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Harp v. Illinois Central Gulf R.r. Co.

OPINION FILED NOVEMBER 28, 1977.

MERLE HARP, PLAINTIFF-APPELLEE,

v.

ILLINOIS CENTRAL GULF RAILROAD COMPANY, DEFENDANT-APPELLANT.



APPEAL from the Circuit Court of Madison County; the Hon. JOHN GITCHOFF, Judge, presiding.

MR. JUSTICE GEORGE J. MORAN DELIVERED THE OPINION OF THE COURT:

Defendant, Illinois Central Gulf Railroad Company, appeals from a judgment entered on a jury verdict in a case brought under the Federal Employers' Liability Act (FELA) (45 USCA § 51), assigning as error the court's denial of the post-trial motion, which prayed for judgment notwithstanding the verdict, and in the alternative a new trial.

Plaintiff Merle Harp alleged injury to his back in the course of his employment as a brakeman. He testified that the injury occurred on July 21, 1971, when he alighted from a moving train to perform a switching operation in the Ridgley yard. According to Harp, although the ballast looked secure before he jumped, it was actually loose and unpacked. He lost his balance, threw himself away from the engine to avoid injury, and felt a snap in his lower back resulting in the injuries upon which this suit was brought.

Harp also testified that the maintenance-of-way crew had been replacing old ties in the area where he was injured. The crew would dig the ballast away from the ties, pull the spikes, remove the old ties from under the rail and install new ties. The ballast would remain loose and unpacked until a machine was brought in to elevate and tamp it. Plaintiff testified that old ties had been spread along the opposite side of the track, as they would be if the work had been done in that area. He testified that the old ties, weeds and poison ivy alongside the tracks forced him to drop off the train at the place he was injured.

H.E. Kirgan, a member of plaintiff's crew, testified for the defendant. He testified that he did not see ties or piles of ballast in the area where plaintiff alighted from the train. John Prendle, a conductor on the train where plaintiff performed his duties as brakeman, also testified for the defense. He did not notice any unusual condition of the tracks or ballast in the area where plaintiff was injured.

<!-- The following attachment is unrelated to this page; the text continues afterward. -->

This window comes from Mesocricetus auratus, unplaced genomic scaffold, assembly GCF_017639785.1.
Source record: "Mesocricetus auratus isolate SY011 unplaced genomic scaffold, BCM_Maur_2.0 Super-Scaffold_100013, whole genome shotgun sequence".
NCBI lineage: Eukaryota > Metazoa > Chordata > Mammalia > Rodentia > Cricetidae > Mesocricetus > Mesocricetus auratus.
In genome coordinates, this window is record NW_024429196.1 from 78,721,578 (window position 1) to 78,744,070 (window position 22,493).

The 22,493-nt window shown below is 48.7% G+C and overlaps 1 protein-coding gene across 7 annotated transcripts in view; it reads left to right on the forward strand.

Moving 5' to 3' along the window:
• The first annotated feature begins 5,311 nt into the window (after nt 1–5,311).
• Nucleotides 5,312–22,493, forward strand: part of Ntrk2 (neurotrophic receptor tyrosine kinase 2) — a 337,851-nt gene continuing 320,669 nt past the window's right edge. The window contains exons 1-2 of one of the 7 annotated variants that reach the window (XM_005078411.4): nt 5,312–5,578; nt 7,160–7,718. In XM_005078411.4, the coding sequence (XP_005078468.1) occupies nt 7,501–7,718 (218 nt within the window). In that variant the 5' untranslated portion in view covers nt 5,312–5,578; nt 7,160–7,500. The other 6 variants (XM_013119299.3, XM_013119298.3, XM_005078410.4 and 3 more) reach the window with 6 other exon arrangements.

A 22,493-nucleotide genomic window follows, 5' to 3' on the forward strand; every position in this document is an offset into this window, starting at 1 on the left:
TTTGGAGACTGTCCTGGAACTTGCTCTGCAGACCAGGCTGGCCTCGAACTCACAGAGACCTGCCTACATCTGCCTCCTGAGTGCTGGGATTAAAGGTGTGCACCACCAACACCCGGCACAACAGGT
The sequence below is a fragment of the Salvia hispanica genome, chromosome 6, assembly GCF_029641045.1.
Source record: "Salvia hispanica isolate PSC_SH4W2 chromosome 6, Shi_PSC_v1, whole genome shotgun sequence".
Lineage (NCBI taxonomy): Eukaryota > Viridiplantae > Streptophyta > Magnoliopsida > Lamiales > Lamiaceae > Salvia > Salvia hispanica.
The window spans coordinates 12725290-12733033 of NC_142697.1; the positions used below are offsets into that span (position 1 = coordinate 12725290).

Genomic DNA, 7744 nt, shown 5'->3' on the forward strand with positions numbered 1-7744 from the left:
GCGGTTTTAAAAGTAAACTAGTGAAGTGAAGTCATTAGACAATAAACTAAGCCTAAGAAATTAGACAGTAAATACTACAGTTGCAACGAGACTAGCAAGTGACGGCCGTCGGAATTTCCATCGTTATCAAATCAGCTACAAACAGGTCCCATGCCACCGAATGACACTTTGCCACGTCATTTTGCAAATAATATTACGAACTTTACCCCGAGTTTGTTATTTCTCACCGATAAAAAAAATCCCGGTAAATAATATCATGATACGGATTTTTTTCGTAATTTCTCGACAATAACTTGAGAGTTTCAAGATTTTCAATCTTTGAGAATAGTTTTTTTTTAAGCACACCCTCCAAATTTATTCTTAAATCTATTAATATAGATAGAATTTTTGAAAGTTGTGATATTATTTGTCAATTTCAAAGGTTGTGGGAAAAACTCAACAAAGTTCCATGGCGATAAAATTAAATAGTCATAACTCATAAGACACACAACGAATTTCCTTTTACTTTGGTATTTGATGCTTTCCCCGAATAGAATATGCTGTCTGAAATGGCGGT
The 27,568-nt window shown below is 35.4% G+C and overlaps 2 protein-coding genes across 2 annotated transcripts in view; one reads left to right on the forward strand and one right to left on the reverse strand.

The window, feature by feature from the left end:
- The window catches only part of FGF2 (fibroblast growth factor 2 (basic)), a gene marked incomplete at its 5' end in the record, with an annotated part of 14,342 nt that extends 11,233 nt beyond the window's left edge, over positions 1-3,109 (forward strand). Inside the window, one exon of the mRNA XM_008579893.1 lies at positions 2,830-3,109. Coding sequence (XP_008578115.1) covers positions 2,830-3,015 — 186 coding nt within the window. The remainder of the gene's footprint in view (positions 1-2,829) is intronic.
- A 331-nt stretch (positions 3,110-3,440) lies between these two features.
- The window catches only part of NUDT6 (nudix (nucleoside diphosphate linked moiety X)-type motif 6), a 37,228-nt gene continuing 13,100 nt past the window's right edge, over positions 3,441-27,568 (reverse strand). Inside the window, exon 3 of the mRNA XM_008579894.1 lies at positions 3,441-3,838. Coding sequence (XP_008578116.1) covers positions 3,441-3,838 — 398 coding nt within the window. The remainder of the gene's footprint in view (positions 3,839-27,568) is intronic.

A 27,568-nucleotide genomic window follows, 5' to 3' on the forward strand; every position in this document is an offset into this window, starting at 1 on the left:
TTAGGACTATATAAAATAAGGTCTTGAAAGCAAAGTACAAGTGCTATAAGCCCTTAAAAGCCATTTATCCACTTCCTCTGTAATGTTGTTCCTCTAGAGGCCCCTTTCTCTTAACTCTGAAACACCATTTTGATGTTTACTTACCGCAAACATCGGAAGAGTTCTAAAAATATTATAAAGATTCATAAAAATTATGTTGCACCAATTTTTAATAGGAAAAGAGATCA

Michael Brangenberg who was head brakeman on the train at the time of plaintiff's injury, testified in rebuttal. He testified that ties were being replaced in the area and that the work had begun a month previously. Brangenberg also asserted that ballast which is actually loose and unpacked will appear secure when viewed from the position of the plaintiff.

Richard Rhoads, a brakeman and legislative representative for the union, also testified in rebuttal. According to Rhoads, he had complained to the management about the condition of the roadbed in the area of the injury prior to the time of plaintiff's injury. Ties and ballast were being replaced in the area for some time prior to July 21, 1971, and the complaints centered on the presence of old ties and weeds in the Ridgley yard.

Appellant first contends the trial court erred in failing to direct a verdict where plaintiff failed to adduce substantial evidence of defendant's knowledge of the dangerous condition of the ballast.

• 1, 2 In cases under the FELA, Federal decisional law controls in determining whether the case warrants submission to the jury. Vandaveer v. Norfolk & Western Ry. Co., 78 Ill. App.2d 186, 222 N.E.2d 897.